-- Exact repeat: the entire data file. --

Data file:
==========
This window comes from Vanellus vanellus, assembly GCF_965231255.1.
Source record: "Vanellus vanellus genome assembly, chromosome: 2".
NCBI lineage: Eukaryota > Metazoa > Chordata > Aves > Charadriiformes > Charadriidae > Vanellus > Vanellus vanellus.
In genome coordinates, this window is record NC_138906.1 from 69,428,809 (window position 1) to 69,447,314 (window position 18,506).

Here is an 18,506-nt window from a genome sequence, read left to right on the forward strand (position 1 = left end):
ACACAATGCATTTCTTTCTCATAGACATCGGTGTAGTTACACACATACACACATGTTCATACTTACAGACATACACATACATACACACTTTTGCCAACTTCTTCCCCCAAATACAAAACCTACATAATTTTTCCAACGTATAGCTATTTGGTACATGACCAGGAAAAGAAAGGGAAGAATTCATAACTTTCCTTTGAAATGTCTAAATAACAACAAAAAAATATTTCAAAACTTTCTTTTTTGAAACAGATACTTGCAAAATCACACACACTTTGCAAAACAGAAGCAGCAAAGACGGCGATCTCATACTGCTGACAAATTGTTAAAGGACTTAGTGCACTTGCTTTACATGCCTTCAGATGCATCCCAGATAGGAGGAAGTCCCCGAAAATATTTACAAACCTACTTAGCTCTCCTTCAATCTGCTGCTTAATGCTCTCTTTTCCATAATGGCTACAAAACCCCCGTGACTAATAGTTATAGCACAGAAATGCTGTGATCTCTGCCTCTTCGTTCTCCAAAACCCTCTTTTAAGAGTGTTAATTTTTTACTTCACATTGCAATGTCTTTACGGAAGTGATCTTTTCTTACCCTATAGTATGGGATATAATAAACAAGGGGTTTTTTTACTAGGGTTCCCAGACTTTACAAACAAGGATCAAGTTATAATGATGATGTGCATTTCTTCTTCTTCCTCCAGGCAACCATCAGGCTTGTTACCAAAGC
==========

This window comes from Vanellus vanellus, assembly GCF_965231255.1.
Source record: "Vanellus vanellus genome assembly, chromosome: 2".
NCBI lineage: Eukaryota > Metazoa > Chordata > Aves > Charadriiformes > Charadriidae > Vanellus > Vanellus vanellus.
In genome coordinates, this window is record NC_138906.1 from 69,428,809 (window position 1) to 69,447,314 (window position 18,506).

Here is an 18,506-nt window from a genome sequence, read left to right on the forward strand (position 1 = left end):
ACACAATGCATTTCTTTCTCATAGACATCGGTGTAGTTACACACATACACACATGTTCATACTTACAGACATACACATACATACACACTTTTGCCAACTTCTTCCCCCAAATACAAAACCTACATAATTTTTCCAACGTATAGCTATTTGGTACATGACCAGGAAAAGAAAGGGAAGAATTCATAACTTTCCTTTGAAATGTCTAAATAACAACAAAAAAATATTTCAAAACTTTCTTTTTTGAAACAGATACTTGCAAAATCACACACACTTTGCAAAACAGAAGCAGCAAAGACGGCGATCTCATACTGCTGACAAATTGTTAAAGGACTTAGTGCACTTGCTTTACATGCCTTCAGATGCATCCCAGATAGGAGGAAGTCCCCGAAAATATTTACAAACCTACTTAGCTCTCCTTCAATCTGCTGCTTAATGCTCTCTTTTCCATAATGGCTACAAAACCCCCGTGACTAATAGTTATAGCACAGAAATGCTGTGATCTCTGCCTCTTCGTTCTCCAAAACCCTCTTTTAAGAGTGTTAATTTTTTACTTCACATTGCAATGTCTTTACGGAAGTGATCTTTTCTTACCCTATAGTATGGGATATAATAAACAAGGGGTTTTTTTACTAGGGTTCCCAGACTTTACAAACAAGGATCAAGTTATAATGATGATGTGCATTTCTTCTTCTTCCTCCAGGCAACCATCAGGCTTGTTACCAAAGC